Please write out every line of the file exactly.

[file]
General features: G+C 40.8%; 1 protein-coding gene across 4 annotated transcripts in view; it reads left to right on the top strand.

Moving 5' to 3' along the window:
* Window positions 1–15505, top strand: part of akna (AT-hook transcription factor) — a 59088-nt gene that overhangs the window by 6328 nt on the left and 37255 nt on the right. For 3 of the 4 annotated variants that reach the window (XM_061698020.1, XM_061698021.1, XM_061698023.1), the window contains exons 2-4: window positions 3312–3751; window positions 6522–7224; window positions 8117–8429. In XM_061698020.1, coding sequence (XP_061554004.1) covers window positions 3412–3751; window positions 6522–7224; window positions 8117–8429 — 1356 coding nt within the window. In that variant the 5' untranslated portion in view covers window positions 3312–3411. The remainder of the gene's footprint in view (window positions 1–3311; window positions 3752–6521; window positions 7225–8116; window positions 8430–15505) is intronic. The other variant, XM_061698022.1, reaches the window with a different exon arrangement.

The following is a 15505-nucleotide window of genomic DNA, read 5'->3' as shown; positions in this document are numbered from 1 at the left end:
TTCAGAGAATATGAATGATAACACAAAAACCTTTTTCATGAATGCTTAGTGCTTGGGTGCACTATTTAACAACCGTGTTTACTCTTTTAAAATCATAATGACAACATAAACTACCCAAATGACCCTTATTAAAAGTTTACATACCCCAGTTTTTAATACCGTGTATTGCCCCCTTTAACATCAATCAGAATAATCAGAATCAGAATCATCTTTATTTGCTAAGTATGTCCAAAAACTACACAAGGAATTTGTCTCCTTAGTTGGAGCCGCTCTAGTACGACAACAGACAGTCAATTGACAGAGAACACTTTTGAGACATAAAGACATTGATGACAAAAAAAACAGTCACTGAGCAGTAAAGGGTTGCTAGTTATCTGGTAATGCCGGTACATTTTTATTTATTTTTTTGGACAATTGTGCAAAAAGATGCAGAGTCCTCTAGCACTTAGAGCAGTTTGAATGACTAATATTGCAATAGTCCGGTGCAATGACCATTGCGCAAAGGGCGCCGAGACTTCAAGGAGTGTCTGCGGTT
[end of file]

General features: G+C 40.8%; 1 protein-coding gene across 4 annotated transcripts in view; it reads left to right on the top strand.

Moving 5' to 3' along the window:
* Window positions 1–15505, top strand: part of akna (AT-hook transcription factor) — a 59088-nt gene that overhangs the window by 6328 nt on the left and 37255 nt on the right. For 3 of the 4 annotated variants that reach the window (XM_061698020.1, XM_061698021.1, XM_061698023.1), the window contains exons 2-4: window positions 3312–3751; window positions 6522–7224; window positions 8117–8429. In XM_061698020.1, coding sequence (XP_061554004.1) covers window positions 3412–3751; window positions 6522–7224; window positions 8117–8429 — 1356 coding nt within the window. In that variant the 5' untranslated portion in view covers window positions 3312–3411. The remainder of the gene's footprint in view (window positions 1–3311; window positions 3752–6521; window positions 7225–8116; window positions 8430–15505) is intronic. The other variant, XM_061698022.1, reaches the window with a different exon arrangement.

The following is a 15505-nucleotide window of genomic DNA, read 5'->3' as shown; positions in this document are numbered from 1 at the left end:
TTCAGAGAATATGAATGATAACACAAAAACCTTTTTCATGAATGCTTAGTGCTTGGGTGCACTATTTAACAACCGTGTTTACTCTTTTAAAATCATAATGACAACATAAACTACCCAAATGACCCTTATTAAAAGTTTACATACCCCAGTTTTTAATACCGTGTATTGCCCCCTTTAACATCAATCAGAATAATCAGAATCAGAATCATCTTTATTTGCTAAGTATGTCCAAAAACTACACAAGGAATTTGTCTCCTTAGTTGGAGCCGCTCTAGTACGACAACAGACAGTCAATTGACAGAGAACACTTTTGAGACATAAAGACATTGATGACAAAAAAAACAGTCACTGAGCAGTAAAGGGTTGCTAGTTATCTGGTAATGCCGGTACATTTTTATTTATTTTTTTGGACAATTGTGCAAAAAGATGCAGAGTCCTCTAGCACTTAGAGCAGTTTGAATGACTAATATTGCAATAGTCCGGTGCAATGACCATTGCGCAAAGGGCGCCGAGACTTCAAGGAGTGTCTGCGGTT